Hockey pucks and beer have some striking similarities, including the most important of them all: both perform better when they’re cold.
Real cold, preferably.
Similar to what Coors’ patented can technology has done for adult bevvies, the NHL hopes to achieve the same desired effect with its game pucks and will be testing the first-ever thermochromic puck in the coming months.
The concept biscuit will feature an NHL logo on the back that changes color from purple to white when the temperature of the rubber hits above freezing and should be replaced with a new one.
“Freezing a puck eliminates bouncing, and game officials closely monitor the puck for temperature changes that affect performance in play. A coating that changes color when the puck is above freezing will more accurately alert the officials that it is time for a replacement.” said Dan Craig, NHL senior vice president of facilities operations, in a statement.
The newly-designed puck will make its debut during the upcoming Winter Classic at Notre Dame Stadium between the Chicago Blackhawks and Boston Bruins on New Year’s Day, and will be used at the 2019 All-Star weekend in San Jose at the end of January.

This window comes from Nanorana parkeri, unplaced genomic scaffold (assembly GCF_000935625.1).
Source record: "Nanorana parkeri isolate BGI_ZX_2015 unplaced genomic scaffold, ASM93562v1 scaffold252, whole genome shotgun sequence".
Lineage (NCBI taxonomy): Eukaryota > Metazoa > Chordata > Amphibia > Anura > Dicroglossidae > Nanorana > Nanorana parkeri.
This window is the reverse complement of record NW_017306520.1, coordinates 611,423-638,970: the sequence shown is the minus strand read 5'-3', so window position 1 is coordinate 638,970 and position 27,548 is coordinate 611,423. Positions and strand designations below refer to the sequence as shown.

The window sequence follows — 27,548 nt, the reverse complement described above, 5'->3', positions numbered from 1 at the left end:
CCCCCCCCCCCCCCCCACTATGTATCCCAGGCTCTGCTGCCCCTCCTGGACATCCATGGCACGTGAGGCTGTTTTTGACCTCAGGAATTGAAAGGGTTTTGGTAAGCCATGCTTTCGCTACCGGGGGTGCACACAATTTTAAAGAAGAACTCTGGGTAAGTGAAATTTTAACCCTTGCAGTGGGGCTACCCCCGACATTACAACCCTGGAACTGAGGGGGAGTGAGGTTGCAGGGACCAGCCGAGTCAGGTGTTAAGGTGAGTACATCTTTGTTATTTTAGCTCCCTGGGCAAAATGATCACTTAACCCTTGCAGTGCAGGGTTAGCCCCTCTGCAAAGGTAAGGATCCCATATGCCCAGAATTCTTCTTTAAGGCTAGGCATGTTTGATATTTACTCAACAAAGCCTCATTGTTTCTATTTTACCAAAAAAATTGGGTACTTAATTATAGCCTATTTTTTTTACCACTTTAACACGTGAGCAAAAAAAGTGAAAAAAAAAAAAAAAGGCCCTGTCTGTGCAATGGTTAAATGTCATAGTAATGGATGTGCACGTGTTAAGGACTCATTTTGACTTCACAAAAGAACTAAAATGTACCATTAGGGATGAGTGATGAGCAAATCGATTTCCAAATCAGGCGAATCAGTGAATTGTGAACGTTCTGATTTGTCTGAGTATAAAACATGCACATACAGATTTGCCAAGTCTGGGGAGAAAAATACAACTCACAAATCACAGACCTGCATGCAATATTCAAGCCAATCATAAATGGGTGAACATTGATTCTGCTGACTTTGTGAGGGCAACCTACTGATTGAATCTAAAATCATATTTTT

One issue being raised is whether or not the temperature-sensing coating on the pucks will effect the way the puck moves on the ice with any potential added friction. But the NHL and PPG Paints — the league’s partner in the endeavour — don’t think it will be an issue because of the sensor being painted directly onto the rubber and not coming in the form of a sticker, according to Seravalli.
The unbreakable bond between hockey and beer lives on — truly an inspirational story.
From purple to clear when the puck’s temperature is above freezing.@PPG provides @NHL with thermochromic puck coatings for 2019 Bridgestone NHL #WinterClassic. https://t.co/pWowF51gqT pic.twitter.com/3wZqj8SiGF
— NHL Public Relations (@PR_NHL) December 10, 2018